MB: My first paid gig was on a straight-to-video “Single White Female” knock-off called “The Night Caller.” I was hired by this legendary B-movie producer Pierre David to rewrite the script they had, which at the time was titled “The Listener.” How it came about… well, I had written a spec called “Innocent Bystander” – sort of a poor man’s John Dahl neo-noir that was, quite frankly, sort of terrible. But a young agent at APA was open-minded enough to work with me on the sly (I was way too novice to warrant being a real client) and this agent hooked me up with an independent producer. That indie producer knew an executive who worked for Pierre David, who was always on the hunt for really inexpensive writers who weren’t in the WGA and thus could be paid below the guild minimum. The money wasn’t nearly enough to quit my day job, but I was thrilled that someone was willing to pay me anything to write, and couldn’t wait to tell everyone that I was officially a “professional.”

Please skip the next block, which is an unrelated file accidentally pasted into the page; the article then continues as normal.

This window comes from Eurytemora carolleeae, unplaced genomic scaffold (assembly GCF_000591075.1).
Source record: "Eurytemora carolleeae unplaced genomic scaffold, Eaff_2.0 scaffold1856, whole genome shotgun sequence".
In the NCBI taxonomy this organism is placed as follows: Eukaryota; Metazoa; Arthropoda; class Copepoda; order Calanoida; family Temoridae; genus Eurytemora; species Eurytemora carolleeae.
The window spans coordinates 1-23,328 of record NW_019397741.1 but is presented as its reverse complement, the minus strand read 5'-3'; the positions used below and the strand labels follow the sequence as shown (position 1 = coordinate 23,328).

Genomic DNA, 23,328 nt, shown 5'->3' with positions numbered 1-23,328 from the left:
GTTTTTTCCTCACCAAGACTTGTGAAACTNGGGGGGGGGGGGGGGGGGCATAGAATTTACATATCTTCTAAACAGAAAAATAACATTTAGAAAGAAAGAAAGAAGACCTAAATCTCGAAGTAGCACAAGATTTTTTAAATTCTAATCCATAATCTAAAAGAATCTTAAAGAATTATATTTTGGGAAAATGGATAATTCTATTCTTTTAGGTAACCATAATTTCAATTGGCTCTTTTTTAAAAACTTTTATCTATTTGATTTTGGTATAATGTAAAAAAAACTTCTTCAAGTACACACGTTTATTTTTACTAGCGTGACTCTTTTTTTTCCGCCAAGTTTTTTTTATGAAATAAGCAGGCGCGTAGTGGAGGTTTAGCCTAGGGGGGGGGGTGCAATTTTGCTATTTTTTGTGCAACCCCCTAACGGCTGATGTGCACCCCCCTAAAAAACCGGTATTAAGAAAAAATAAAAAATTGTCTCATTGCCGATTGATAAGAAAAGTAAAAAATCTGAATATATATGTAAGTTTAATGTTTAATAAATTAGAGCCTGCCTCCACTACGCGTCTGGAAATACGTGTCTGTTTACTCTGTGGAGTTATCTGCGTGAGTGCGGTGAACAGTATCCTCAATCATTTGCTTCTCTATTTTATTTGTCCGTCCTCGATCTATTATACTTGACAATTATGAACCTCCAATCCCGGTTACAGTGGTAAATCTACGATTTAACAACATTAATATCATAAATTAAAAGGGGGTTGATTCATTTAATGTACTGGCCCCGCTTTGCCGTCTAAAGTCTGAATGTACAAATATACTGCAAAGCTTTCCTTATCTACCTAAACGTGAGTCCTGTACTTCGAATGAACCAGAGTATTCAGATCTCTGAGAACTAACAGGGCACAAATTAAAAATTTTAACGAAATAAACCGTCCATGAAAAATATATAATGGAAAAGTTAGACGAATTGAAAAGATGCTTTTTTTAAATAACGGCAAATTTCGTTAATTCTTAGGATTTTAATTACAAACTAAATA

S&S: What is your opinion of screenplay competitions? Which ones (if any) do you feel are worthwhile?
MB: I think the popularity of these competitions started to spike after I’d already gained some traction as a screenwriter, so I really don’t know much about them. I would be wary of any contest that requires a hefty entrance fee, but you do hear these occasional success stories, so I guess I’d advise aspiring writers to enter at their own risk. There’s not really any one contest I could recommend.
S&S: Do you work on a screenplay until completion or are you able to jump between multiple scripts you’re writing at the same time?